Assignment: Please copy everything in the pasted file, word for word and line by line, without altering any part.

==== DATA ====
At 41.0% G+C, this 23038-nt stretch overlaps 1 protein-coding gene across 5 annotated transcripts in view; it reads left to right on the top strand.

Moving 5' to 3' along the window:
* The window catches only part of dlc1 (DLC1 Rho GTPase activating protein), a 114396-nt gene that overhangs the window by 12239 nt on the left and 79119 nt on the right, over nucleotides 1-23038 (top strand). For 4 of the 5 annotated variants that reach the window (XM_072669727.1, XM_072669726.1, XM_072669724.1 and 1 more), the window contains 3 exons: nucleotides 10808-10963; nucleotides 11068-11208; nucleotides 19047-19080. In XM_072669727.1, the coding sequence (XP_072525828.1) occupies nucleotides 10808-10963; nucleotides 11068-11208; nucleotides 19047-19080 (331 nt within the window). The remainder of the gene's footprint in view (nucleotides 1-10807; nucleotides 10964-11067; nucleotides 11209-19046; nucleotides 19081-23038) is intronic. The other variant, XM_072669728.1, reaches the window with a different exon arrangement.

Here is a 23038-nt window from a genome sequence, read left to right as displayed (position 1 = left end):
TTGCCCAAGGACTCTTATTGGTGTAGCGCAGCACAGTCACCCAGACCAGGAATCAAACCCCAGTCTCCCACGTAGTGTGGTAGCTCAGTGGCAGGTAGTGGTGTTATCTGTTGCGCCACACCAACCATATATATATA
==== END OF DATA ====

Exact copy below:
At 41.0% G+C, this 23038-nt stretch overlaps 1 protein-coding gene across 5 annotated transcripts in view; it reads left to right on the top strand.

Moving 5' to 3' along the window:
* The window catches only part of dlc1 (DLC1 Rho GTPase activating protein), a 114396-nt gene that overhangs the window by 12239 nt on the left and 79119 nt on the right, over nucleotides 1-23038 (top strand). For 4 of the 5 annotated variants that reach the window (XM_072669727.1, XM_072669726.1, XM_072669724.1 and 1 more), the window contains 3 exons: nucleotides 10808-10963; nucleotides 11068-11208; nucleotides 19047-19080. In XM_072669727.1, the coding sequence (XP_072525828.1) occupies nucleotides 10808-10963; nucleotides 11068-11208; nucleotides 19047-19080 (331 nt within the window). The remainder of the gene's footprint in view (nucleotides 1-10807; nucleotides 10964-11067; nucleotides 11209-19046; nucleotides 19081-23038) is intronic. The other variant, XM_072669728.1, reaches the window with a different exon arrangement.

Here is a 23038-nt window from a genome sequence, read left to right as displayed (position 1 = left end):
TTGCCCAAGGACTCTTATTGGTGTAGCGCAGCACAGTCACCCAGACCAGGAATCAAACCCCAGTCTCCCACGTAGTGTGGTAGCTCAGTGGCAGGTAGTGGTGTTATCTGTTGCGCCACACCAACCATATATATATA